Once they've completed their training, official SAT essay graders have to grade 20-30 essays an hour (which ends up being one essay every 2-3 minutes). If a grader starts to lag behind and take longer, she must "retrain" until she is back to that pace. Keeping the graders grading at fast pace ensures that the graders are looking at the essays as a whole, rather than, for instance, getting stuck on logical issues in one paragraph.
Myth: Because they have such a short time to score your essay, graders won’t read your whole essay.
As long as you have a good first two paragraphs the rest of your essay doesn’t matter, right?
WRONG. Remember, in order to even qualify to do this job you must have taught a course that requires writing and have been teaching for at least three years. Ask any English teacher and she'll tell you that you've got to be able to read and grade essays fairly quickly in order to keep up with the job. On the SAT, the essay scorer's job is even simpler than that of an English teacher because no comments are given (something that is very time-consuming). All the essay scorer has to do is read the essay and give it a numerical score.
Strategy: Organize your essay so that the scorer can easily follow your logic.
Taking the time to plan out the organization as well as the content of your essay really does pay off. Don't bury the lead and make the essay grader hunt for your main point and line of reasoning: make your thesis statement easy to spot by putting it in your introduction (first or last line is best), and keep to asimple paragraph-per-example essay form. The five paragraph essay structure may be boring, but it will make it easier for a quick-reading grader to understand your argument.
five dollars by Scott, used under CC BY-SA 2.0/Cropped from original.
2. Fact: Essay graders don't care about minor grammar and spelling errors
Because graders score the SAT essay holistically (based on overall impression) rather than point-by-point, they are instructed to ignore minor errors that they might otherwise correct. In the context of the SAT essay, minor errors are ones that don't affect the meaning of the essay or make it significantly more difficult to understand.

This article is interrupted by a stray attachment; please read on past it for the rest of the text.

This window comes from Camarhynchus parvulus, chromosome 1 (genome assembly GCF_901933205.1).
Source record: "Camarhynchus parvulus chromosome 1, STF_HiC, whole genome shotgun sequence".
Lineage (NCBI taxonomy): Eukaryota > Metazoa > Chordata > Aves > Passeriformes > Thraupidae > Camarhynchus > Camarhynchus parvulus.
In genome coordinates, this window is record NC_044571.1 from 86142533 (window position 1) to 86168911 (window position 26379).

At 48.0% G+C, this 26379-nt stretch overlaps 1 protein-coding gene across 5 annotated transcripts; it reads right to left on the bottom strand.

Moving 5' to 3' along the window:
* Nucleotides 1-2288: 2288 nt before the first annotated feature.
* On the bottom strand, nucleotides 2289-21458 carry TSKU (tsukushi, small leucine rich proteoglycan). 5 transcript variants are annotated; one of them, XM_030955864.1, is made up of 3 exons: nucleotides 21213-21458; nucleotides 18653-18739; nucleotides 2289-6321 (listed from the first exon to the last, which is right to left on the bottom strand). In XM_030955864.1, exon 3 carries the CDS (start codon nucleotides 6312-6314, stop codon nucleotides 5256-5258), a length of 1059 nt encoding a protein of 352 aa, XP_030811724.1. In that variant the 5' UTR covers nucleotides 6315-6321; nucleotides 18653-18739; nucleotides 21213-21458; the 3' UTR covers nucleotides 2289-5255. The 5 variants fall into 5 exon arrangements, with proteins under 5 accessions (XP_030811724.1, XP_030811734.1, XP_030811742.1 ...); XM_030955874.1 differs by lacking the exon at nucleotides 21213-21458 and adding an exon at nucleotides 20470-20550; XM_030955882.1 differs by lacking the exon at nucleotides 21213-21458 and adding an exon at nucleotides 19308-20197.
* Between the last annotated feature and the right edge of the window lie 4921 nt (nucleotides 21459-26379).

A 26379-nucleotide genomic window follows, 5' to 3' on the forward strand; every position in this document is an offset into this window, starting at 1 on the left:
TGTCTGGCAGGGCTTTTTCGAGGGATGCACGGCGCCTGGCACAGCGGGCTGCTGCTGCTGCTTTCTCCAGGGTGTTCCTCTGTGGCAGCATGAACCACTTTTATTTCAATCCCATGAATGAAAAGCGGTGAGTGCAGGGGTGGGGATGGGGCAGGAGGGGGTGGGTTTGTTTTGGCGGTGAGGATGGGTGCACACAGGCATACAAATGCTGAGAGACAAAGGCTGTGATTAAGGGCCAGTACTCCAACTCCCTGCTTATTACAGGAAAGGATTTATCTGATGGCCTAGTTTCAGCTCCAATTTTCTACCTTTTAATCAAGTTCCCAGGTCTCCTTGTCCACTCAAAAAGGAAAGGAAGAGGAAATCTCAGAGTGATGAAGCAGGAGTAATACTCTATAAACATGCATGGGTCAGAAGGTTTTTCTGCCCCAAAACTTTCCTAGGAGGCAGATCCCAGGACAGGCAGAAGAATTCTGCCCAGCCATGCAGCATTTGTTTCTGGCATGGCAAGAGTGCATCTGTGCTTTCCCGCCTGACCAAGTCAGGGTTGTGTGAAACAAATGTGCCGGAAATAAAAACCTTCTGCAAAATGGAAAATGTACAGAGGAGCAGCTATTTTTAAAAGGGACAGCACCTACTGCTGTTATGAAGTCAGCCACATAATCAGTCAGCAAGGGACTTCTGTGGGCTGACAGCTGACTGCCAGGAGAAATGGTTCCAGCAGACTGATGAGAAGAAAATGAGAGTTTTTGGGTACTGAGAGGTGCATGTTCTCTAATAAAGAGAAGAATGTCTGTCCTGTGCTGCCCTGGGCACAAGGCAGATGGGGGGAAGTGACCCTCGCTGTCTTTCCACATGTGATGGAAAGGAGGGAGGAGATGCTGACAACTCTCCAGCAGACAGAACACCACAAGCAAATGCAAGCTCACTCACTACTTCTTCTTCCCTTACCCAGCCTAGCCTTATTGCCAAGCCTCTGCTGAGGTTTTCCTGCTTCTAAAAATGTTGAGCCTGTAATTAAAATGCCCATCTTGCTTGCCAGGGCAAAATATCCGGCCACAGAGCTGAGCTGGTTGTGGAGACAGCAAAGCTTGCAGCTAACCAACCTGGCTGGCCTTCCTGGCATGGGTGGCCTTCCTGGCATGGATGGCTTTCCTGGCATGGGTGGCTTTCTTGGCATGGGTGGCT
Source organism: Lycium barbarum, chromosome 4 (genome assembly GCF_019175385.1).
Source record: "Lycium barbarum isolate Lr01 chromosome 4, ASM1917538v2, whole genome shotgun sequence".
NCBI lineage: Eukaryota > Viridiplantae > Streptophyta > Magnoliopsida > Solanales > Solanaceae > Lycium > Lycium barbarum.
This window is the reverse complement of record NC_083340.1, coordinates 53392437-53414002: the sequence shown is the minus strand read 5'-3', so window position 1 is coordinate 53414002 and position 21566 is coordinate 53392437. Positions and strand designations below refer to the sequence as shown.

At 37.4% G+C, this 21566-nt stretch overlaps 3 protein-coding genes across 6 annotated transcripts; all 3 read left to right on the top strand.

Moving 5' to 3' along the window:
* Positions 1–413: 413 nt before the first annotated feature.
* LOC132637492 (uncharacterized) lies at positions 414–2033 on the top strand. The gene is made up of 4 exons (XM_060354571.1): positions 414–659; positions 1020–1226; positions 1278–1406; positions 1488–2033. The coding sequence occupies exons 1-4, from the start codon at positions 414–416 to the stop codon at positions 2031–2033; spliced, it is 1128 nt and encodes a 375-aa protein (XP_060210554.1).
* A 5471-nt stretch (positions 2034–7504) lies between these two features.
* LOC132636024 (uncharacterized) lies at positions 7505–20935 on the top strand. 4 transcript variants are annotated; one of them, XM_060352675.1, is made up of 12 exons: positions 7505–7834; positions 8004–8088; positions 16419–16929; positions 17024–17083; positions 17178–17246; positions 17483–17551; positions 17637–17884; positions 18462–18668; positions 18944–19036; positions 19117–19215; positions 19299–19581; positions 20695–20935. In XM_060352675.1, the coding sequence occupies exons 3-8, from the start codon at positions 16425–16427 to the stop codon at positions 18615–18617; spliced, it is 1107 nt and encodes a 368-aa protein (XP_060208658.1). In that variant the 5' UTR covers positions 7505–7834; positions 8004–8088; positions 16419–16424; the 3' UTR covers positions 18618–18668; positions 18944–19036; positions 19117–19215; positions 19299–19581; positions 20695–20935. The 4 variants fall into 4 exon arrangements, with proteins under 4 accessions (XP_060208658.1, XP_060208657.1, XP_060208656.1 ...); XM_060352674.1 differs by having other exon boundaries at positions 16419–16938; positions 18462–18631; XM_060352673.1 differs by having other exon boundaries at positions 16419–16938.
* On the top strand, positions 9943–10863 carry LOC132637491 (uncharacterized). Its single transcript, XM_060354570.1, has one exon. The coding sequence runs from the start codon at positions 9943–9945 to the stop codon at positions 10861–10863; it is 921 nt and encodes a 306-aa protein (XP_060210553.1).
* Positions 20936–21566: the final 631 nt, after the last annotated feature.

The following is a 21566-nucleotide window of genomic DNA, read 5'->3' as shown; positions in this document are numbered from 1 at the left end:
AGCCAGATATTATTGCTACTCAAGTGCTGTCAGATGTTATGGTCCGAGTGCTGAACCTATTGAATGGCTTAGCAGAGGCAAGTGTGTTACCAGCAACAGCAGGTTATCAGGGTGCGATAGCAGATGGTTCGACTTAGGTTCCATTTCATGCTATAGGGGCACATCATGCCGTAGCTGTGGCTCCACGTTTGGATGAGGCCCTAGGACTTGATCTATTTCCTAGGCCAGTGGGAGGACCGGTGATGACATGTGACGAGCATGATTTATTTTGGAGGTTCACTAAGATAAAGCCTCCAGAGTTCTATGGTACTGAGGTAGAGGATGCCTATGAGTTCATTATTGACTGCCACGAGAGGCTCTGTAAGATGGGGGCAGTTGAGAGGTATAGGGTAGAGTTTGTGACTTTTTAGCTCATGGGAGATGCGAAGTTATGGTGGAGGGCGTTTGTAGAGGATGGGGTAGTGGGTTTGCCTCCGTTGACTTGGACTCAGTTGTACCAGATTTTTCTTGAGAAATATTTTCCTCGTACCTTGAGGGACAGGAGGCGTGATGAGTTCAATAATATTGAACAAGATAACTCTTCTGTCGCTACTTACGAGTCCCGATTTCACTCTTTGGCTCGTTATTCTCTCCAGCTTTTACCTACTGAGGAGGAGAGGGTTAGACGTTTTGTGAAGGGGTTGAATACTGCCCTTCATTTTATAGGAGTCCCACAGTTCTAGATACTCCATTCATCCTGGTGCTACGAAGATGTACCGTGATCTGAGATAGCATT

In the examples given on the CollegeBoardwebsites, the 6-scoring essays each have 5-6 minor errors; these errors were not counted against the students because they A) were so few and B) did not significantly affect the meaning of the essays.
What makes the errors minor? Consider the following two sentences. The first sentence has some minor errors (comma use and spelling issues).
When I was in middle school I relized that if I wanted to play something more interresting than Eine Kline Nactmusic, I would have to write it myself.
Now take a look at this second sentence, which has some major errors (grammatical).
When I was in middle school, I realize that more interesting than Eine Kleine Nachtmusik, I have to write it to play it.
The second sentence may not have any spelling errors, but the way it is phrased makes it difficult to understand the meaning.
Myth: You don’t need to revise.
Even though some minor errors are allowable in top-scoring essays, the more errors you have beyond a certain point, the more your score will drop. And when you're trying to write an entire essay in 25 minutes, you're bound to make mistakes you don't even notice. The only way to catch them is to go back and reread what you've written.